Corrections & clarifications: An earlier version of this story incorrectly reported the estimated number of children who received the Pfizer-BioNTech active vaccine in clinical trials.
The evidence supporting COVID-19 vaccines in adults is clear. In August, an unvaccinated adult was six times more likely to test positive and 11 times more likely to die from COVID-19 than someone who was vaccinated.
The story, though, isn't as clear-cut with children ages 5 to 11, according to data presented Tuesday by the Food and Drug Administration and the Centers for Disease Control and Prevention.
After listening for hours to government experts and officials from Pfizer-BioNTech, an advisory panel to the FDA concluded the benefits of vaccination outweigh the risks for this age group.
A similar discussion will take place next week at an all-day meeting of a CDC advisory panel. If they sign off, along with FDA and CDC officials, as seems likely, vaccines could become available for children ages 5 to 11 as soon as the middle of next week.
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That means parents are likely soon to be faced with a choice: Would they rather take the small chance of their child falling seriously ill from COVID-19, or the even smaller chance that they will be harmed by the shots intended to protect against it?
To help with that decision, USA TODAY has summarized the data presented to the FDA panel, including what is known and what remains unknown.
Even without vaccination, it's possible to protect children by wearing masks indoors and vaccinating the adults in their lives, CDC Director Dr. Rochelle Walensky said at a White House briefing Wednesday.
COVID-19 in younger children
Serious COVID-19 infections have been rare among the 28 million American children ages 5-11.
According to one study, as many as 42% of children in this age group have been infected since the start of the pandemic, leading to more than 8,000 hospitalizations and just under 100 deaths.
Although at substantially lower rates than in adults, children ages 5-11 can also suffer from lingering symptoms of COVID-19 infections – including monthslong fatigue, pain, headaches, insomnia and trouble concentrating.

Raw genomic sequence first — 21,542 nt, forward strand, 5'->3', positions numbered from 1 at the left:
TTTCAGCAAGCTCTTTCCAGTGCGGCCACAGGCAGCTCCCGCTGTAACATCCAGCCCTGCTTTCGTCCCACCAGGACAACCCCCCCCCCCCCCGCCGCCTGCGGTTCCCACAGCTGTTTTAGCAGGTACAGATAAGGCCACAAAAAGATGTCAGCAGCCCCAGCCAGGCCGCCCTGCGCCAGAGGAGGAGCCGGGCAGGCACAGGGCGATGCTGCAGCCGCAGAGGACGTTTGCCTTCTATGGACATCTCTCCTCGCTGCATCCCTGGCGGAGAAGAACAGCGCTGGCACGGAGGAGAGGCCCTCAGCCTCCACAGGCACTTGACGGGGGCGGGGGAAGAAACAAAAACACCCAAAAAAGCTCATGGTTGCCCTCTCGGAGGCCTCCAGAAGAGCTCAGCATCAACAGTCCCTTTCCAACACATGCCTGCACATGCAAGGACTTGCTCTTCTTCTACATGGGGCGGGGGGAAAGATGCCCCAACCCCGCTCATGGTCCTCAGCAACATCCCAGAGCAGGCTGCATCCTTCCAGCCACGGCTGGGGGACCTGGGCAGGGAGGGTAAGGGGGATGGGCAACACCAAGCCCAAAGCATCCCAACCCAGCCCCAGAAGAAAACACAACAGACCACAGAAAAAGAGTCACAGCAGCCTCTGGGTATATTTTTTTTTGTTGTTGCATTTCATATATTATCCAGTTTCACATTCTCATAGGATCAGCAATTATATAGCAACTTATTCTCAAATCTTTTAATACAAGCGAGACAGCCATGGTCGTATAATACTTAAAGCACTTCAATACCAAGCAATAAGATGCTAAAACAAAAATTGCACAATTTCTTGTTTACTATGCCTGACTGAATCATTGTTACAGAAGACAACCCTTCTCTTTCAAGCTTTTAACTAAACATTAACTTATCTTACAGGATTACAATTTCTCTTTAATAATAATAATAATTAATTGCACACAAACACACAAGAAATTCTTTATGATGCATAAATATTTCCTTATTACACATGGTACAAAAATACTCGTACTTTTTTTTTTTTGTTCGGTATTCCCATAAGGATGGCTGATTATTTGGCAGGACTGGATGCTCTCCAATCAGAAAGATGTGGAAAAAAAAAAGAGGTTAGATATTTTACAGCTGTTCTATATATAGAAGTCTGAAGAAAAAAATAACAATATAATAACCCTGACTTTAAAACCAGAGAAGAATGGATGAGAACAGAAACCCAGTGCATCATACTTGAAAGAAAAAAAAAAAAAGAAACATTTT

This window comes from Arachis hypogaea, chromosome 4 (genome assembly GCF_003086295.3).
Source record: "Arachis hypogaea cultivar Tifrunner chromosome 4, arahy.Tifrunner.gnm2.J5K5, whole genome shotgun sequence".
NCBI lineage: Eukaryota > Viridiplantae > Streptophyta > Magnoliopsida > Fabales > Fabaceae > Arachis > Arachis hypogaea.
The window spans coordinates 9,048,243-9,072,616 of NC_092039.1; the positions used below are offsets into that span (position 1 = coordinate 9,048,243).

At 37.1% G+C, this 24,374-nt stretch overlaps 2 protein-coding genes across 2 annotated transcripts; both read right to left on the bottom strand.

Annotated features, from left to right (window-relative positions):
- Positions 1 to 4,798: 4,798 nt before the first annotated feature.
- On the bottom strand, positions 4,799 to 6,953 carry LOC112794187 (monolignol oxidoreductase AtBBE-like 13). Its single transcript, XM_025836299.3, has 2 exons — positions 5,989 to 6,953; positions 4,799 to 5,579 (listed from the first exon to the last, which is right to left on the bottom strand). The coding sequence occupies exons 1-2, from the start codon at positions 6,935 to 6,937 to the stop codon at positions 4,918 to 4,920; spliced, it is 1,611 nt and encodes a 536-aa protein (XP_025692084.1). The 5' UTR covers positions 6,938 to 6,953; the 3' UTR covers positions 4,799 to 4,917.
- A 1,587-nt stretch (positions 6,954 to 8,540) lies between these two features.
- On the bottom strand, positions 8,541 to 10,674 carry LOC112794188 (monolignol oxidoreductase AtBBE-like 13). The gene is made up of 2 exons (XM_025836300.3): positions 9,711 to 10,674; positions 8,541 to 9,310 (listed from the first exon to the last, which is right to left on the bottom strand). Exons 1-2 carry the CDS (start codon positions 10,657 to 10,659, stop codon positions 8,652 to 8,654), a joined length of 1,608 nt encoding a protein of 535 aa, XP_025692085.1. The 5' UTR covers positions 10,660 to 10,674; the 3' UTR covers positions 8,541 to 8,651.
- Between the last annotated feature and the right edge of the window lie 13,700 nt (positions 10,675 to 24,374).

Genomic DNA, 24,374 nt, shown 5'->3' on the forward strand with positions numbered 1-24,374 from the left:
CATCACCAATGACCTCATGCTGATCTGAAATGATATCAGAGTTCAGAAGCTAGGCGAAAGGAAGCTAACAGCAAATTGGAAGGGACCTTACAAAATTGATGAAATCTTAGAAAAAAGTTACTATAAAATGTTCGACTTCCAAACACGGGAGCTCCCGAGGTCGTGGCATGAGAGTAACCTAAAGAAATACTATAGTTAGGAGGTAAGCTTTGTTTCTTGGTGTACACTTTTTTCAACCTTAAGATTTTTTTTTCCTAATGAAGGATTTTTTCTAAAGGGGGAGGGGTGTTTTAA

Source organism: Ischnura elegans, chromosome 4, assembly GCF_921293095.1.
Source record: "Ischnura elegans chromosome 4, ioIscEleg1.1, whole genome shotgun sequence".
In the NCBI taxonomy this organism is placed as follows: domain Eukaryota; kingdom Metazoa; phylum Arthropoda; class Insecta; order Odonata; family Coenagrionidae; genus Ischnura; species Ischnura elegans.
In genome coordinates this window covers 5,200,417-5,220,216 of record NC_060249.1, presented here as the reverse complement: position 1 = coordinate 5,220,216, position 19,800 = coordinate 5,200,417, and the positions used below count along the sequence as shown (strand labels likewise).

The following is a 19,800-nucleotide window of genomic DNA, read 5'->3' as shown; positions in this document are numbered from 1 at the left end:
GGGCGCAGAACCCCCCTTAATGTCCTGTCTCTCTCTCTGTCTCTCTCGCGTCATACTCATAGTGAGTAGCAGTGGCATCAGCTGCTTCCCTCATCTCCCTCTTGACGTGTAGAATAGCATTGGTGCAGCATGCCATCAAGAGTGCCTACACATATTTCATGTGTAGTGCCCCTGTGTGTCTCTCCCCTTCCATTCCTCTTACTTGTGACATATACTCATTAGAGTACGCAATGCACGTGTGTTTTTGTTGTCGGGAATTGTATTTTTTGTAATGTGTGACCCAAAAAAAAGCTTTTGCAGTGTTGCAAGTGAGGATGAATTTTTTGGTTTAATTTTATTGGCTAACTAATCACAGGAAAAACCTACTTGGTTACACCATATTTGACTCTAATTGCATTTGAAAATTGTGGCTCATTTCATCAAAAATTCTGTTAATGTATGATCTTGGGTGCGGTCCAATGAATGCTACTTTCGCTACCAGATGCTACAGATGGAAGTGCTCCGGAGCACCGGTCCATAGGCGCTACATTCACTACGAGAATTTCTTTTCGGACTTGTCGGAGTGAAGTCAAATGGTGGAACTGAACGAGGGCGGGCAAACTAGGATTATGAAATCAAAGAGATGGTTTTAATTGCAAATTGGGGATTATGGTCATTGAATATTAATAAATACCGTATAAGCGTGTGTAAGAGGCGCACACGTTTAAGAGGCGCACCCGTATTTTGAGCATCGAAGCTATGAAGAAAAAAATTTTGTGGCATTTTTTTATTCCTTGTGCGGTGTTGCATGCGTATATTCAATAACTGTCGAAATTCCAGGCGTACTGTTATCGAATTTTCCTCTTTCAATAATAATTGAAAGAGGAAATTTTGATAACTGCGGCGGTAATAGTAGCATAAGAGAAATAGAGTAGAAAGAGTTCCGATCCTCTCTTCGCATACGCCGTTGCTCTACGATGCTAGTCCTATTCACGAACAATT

All children, regardless of age, can catch and pass on COVID-19, a recent Harvard study confirmed.
It's also become clear over the past year how important it is to keep children in school, and vaccinating kids would undoubtedly reduce the number of school closures, which have kept more than 1 million children away from their classrooms this fall.
In the 2019-2020 flu season, considered a bad year for the virus, 107 children ages 5 and older died of flu. More children have been hospitalized with COVID-19 than were hospitalized with flu in 2017-2018. Millions of parents choose to vaccinate their kids against flu to protect them and elders.
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Risks of vaccination for kids 5-11
Every vaccine brings some risks.
In this case, the risks are theoretical. None of the roughly 3,500 children who received the Pfizer-BioNTech vaccine in clinical trials suffered a serious side effect tied to the shots, according to company data reviewed by the FDA.
Those who oppose vaccination in kids, who flooded the inboxes of advisory panel members last weekend, argued vaccines are unnecessary in this age group, because so few children have been seriously harmed by their COVID-19 infection.
Benefits of COVID-19 vaccination
Pfizer-BioNTech's COVID-19 vaccine is clearly effective in children 5-11, preventing more than 90% of infections, according to one study in about 2,500 children.